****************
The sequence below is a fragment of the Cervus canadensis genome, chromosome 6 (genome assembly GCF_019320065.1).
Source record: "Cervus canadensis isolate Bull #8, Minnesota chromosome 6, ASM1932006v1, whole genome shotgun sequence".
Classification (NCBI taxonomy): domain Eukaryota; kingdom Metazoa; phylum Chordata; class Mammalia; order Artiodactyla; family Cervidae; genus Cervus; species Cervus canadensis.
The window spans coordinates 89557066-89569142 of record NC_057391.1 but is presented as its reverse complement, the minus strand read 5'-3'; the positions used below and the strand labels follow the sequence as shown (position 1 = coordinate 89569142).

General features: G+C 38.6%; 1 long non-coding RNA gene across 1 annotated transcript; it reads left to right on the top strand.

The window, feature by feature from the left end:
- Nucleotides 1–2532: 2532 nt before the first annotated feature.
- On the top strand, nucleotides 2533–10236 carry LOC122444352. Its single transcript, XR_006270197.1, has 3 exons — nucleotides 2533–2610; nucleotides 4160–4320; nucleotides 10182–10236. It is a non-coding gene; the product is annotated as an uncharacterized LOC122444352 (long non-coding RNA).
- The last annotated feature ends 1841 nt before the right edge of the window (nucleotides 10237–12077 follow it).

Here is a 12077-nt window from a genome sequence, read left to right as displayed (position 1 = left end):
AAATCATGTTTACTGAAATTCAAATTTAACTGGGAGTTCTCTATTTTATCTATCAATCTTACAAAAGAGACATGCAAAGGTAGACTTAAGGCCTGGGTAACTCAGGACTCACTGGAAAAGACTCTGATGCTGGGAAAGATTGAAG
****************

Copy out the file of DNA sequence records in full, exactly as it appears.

The sequence below is a fragment of the Cervus canadensis genome, chromosome 6 (genome assembly GCF_019320065.1).
Source record: "Cervus canadensis isolate Bull #8, Minnesota chromosome 6, ASM1932006v1, whole genome shotgun sequence".
Classification (NCBI taxonomy): domain Eukaryota; kingdom Metazoa; phylum Chordata; class Mammalia; order Artiodactyla; family Cervidae; genus Cervus; species Cervus canadensis.
The window spans coordinates 89557066-89569142 of record NC_057391.1 but is presented as its reverse complement, the minus strand read 5'-3'; the positions used below and the strand labels follow the sequence as shown (position 1 = coordinate 89569142).

General features: G+C 38.6%; 1 long non-coding RNA gene across 1 annotated transcript; it reads left to right on the top strand.

The window, feature by feature from the left end:
- Nucleotides 1–2532: 2532 nt before the first annotated feature.
- On the top strand, nucleotides 2533–10236 carry LOC122444352. Its single transcript, XR_006270197.1, has 3 exons — nucleotides 2533–2610; nucleotides 4160–4320; nucleotides 10182–10236. It is a non-coding gene; the product is annotated as an uncharacterized LOC122444352 (long non-coding RNA).
- The last annotated feature ends 1841 nt before the right edge of the window (nucleotides 10237–12077 follow it).

Here is a 12077-nt window from a genome sequence, read left to right as displayed (position 1 = left end):
AAATCATGTTTACTGAAATTCAAATTTAACTGGGAGTTCTCTATTTTATCTATCAATCTTACAAAAGAGACATGCAAAGGTAGACTTAAGGCCTGGGTAACTCAGGACTCACTGGAAAAGACTCTGATGCTGGGAAAGATTGAAG